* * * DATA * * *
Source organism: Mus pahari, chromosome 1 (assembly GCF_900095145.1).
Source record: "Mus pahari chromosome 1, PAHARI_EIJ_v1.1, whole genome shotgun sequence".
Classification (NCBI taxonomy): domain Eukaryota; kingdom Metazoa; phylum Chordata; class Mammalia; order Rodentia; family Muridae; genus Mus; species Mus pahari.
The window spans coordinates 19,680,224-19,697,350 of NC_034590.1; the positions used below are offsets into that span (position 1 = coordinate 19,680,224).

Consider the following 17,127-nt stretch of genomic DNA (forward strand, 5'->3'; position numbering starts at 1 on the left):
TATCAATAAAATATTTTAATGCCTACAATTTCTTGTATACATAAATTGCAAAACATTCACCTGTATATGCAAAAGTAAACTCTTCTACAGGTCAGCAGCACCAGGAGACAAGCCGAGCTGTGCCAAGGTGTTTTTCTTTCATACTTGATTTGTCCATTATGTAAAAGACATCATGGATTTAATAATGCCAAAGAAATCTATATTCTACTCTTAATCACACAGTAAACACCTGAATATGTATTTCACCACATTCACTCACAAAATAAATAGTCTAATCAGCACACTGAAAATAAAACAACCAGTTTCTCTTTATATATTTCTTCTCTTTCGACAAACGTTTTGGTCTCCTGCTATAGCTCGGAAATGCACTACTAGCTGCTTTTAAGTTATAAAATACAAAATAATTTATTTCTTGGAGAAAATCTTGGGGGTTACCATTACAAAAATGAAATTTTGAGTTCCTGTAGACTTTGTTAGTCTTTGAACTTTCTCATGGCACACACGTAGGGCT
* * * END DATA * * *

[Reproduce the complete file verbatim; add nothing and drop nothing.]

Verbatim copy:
Source organism: Mus pahari, chromosome 1 (assembly GCF_900095145.1).
Source record: "Mus pahari chromosome 1, PAHARI_EIJ_v1.1, whole genome shotgun sequence".
Classification (NCBI taxonomy): domain Eukaryota; kingdom Metazoa; phylum Chordata; class Mammalia; order Rodentia; family Muridae; genus Mus; species Mus pahari.
The window spans coordinates 19,680,224-19,697,350 of NC_034590.1; the positions used below are offsets into that span (position 1 = coordinate 19,680,224).

Consider the following 17,127-nt stretch of genomic DNA (forward strand, 5'->3'; position numbering starts at 1 on the left):
TATCAATAAAATATTTTAATGCCTACAATTTCTTGTATACATAAATTGCAAAACATTCACCTGTATATGCAAAAGTAAACTCTTCTACAGGTCAGCAGCACCAGGAGACAAGCCGAGCTGTGCCAAGGTGTTTTTCTTTCATACTTGATTTGTCCATTATGTAAAAGACATCATGGATTTAATAATGCCAAAGAAATCTATATTCTACTCTTAATCACACAGTAAACACCTGAATATGTATTTCACCACATTCACTCACAAAATAAATAGTCTAATCAGCACACTGAAAATAAAACAACCAGTTTCTCTTTATATATTTCTTCTCTTTCGACAAACGTTTTGGTCTCCTGCTATAGCTCGGAAATGCACTACTAGCTGCTTTTAAGTTATAAAATACAAAATAATTTATTTCTTGGAGAAAATCTTGGGGGTTACCATTACAAAAATGAAATTTTGAGTTCCTGTAGACTTTGTTAGTCTTTGAACTTTCTCATGGCACACACGTAGGGCT